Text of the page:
In a matter of months, Jose Aldo, Dominick Cruz, Uriah Faber and the rest of the WEC roster will no longer fight for the WEC. Instead, they’ll get their long overdue shot to fight on the sport’s biggest stage — the UFC.
That’s right, the WEC is finally merging with the UFC, and it’s happening in January 2011. Dana White broke the news in this video interview with MMA Fighting’s Ariel Helwani, and said their rapid global expansion and the need for more fighters to fill more cards was the reason for the merger. The “timing” was finally right.
WEC 52 and WEC 53 scheduled for Nov. 11 and Dec. 16 will serve as the promotion’s last two events. Then in January, the WEC roster will be folded into the UFC, meaning there will now be UFC featherweight and bantamweight divisions with Jose Aldo and Dominick Cruz (or Scott Jorgensen) as their respective champions. Aldo is expected to make his first UFC title defense in January, though it’s unknown who his challenger will be just yet.
As for the Versus TV deal, the UFC will run four shows on the network in 2011, the maximum their Spike deal allows. The cards will consist of UFC fighters from all weight classes, not just former WEC fighters.
More details are sure to come, I’ll keep this post updated…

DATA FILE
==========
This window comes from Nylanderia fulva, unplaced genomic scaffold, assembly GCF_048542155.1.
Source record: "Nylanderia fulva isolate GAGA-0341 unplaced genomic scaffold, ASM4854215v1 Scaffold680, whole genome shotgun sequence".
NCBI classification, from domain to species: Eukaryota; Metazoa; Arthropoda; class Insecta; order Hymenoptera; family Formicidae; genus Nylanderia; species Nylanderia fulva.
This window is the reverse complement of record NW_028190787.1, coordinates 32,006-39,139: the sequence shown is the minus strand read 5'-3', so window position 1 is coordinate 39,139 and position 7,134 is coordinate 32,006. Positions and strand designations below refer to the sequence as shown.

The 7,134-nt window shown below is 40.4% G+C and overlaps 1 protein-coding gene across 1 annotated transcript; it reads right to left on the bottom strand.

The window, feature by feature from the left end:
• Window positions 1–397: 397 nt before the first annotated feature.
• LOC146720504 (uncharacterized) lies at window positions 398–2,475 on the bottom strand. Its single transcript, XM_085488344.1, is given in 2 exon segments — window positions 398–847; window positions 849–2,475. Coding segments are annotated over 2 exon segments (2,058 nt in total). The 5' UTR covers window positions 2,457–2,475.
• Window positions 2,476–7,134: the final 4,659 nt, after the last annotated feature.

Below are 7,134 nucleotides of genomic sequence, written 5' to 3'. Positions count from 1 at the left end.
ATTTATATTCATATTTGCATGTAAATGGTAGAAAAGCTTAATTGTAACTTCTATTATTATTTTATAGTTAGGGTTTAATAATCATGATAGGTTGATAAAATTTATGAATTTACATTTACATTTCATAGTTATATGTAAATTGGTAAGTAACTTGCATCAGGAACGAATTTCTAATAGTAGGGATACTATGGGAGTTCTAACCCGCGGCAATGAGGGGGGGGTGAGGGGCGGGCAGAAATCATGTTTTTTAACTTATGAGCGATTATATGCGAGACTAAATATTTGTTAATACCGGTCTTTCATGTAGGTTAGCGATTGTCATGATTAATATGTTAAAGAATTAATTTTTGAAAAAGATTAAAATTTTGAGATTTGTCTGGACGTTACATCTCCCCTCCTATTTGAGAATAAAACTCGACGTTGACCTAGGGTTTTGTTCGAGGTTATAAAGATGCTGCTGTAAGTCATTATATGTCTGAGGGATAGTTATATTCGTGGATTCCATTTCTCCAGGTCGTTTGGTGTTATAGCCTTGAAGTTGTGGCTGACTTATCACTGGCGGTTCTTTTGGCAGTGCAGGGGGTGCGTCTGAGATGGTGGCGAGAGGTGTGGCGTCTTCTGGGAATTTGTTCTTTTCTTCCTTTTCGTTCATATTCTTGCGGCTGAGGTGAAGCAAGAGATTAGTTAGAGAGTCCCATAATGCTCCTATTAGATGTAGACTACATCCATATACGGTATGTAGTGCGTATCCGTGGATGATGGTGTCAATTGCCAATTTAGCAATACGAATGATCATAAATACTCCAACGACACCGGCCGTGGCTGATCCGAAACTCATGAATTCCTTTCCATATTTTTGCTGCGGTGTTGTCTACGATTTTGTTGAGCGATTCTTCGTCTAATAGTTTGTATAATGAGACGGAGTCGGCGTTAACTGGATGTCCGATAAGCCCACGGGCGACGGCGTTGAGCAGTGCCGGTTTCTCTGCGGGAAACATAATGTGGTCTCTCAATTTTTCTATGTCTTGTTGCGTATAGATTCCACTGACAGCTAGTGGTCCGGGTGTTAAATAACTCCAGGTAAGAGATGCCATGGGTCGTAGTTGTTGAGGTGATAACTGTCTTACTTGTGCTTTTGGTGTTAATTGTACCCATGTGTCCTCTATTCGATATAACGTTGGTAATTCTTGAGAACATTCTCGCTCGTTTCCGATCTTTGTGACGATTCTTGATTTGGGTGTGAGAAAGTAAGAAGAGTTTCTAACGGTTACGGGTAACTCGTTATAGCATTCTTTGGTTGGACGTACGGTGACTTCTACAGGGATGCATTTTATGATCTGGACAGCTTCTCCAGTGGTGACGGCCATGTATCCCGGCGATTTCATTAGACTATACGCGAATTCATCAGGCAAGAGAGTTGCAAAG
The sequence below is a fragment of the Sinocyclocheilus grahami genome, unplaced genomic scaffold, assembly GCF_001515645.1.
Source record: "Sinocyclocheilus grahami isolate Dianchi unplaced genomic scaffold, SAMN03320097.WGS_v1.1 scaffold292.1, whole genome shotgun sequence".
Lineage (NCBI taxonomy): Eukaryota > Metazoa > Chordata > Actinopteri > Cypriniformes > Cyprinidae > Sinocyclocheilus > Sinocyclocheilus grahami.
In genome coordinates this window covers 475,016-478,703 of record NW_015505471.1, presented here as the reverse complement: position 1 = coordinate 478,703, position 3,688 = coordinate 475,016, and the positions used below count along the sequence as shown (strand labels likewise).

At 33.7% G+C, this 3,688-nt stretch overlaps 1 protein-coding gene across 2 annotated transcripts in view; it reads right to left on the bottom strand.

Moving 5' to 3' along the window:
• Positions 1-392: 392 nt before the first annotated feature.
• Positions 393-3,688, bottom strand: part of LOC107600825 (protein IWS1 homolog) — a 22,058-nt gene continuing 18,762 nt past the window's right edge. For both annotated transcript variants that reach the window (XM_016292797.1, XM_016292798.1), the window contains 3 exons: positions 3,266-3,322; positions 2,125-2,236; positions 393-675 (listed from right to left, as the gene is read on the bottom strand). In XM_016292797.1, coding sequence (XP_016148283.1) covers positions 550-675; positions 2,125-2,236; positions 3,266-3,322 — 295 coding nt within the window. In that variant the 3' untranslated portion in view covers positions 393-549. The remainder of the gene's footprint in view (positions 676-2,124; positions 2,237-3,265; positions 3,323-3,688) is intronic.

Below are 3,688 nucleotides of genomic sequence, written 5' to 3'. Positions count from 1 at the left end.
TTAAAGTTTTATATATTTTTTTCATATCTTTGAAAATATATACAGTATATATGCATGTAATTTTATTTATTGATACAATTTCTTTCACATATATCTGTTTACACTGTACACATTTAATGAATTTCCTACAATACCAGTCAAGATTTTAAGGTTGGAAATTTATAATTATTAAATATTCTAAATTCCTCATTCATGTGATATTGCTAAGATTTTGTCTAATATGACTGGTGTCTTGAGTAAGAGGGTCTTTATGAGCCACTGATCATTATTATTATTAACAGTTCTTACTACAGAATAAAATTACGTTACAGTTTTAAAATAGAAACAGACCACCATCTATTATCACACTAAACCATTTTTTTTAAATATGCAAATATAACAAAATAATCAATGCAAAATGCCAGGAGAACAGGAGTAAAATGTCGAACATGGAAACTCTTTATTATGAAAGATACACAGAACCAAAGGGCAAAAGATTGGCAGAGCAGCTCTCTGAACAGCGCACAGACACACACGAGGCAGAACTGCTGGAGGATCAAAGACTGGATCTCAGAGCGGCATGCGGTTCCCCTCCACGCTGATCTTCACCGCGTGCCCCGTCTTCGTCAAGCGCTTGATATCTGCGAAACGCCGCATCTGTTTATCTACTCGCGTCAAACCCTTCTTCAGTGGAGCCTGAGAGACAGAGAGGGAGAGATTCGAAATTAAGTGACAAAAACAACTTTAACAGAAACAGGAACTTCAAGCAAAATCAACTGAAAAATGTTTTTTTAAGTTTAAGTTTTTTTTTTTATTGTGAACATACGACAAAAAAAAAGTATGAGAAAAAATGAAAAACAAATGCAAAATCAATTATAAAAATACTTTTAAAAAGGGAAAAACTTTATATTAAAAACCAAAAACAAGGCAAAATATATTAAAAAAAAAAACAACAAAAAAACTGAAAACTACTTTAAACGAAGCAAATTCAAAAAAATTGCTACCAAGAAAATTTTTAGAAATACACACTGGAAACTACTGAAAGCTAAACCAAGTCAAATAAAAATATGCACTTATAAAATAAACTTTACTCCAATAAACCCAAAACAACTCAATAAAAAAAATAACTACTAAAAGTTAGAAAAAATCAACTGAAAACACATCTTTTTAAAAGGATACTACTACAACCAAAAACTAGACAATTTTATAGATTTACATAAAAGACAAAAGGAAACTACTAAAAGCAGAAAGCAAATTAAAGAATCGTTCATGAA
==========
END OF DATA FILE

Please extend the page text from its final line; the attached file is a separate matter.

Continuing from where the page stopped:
Update: Here’s a list of updates from the conference call with Dana White.
- WEC fighters will now get UFC-level paydays.
- Jose Aldo will defend his UFC featherweight title on Jan. 1 at UFC 125. His opponent is not set.
- Frankie Edgar vs. Gray Maynard winner will face Ben Henderson vs. Anthony Pettis winner for the UFC lightweight title
- TUF will likely feature bantamweight and featherweight fighters sooner rather than later.
- All WEC employees (non-fighters) will now work for the UFC including WEC ring girl Brittany Palmer. Not sure if this includes PBP announcer Todd Harris.
- The number of pay-per-view events won’t increase, but featherweight and bantamweight title fights will be reserved for UFC pay-per-views. Any additional shows are expected to be free.
- The UFC cage size will remain the same, meaning WEC fighters will have to adjust to a larger cage as theirs was smaller.
- No women’s division anytime soon.
“I’m very excited. Now the major goal is to go over there wearing a belt,” Henderson said. “To be the best and make that claim, you’ve gotta beat the best. I want to take that one step further and beat not only the best, but everyone so there’s no doubt.”
“I think I’m going to be a UFC champion come January 1! I didn’t even know what happened, I was asleep. I had a missed call from my manager and a text from you,” Jorgensen told Cagewriter. He also said that he is looking forward to being exposed to a whole new audience, who will love his style of fighting.
“I don’t put on dull fights,” Jorgensen said. “The fact that we’re on the UFC stage means that I get to show more people how exciting and how tough I really am. Every UFC fan that wasn’t a WEC fan will become my fan now.”
“Oh, hell yeah. I’m ecstatic,” he told Cagewriter. “There’s nobody. Whoever I go up against, I’m just using that person to show the world what I’ve got.”
“It feels awesome, man. I’m really stoked,” Faber told Heavy. “I’ve always wanted this to happen because it felt like I was carrying the brunt of the weight for the WEC. So now there are new benefits and opportunities.”
“When I first started in this sport seven years ago, I wanted to be a UFC champion. Now I have that chance. I can’t wait,” he said.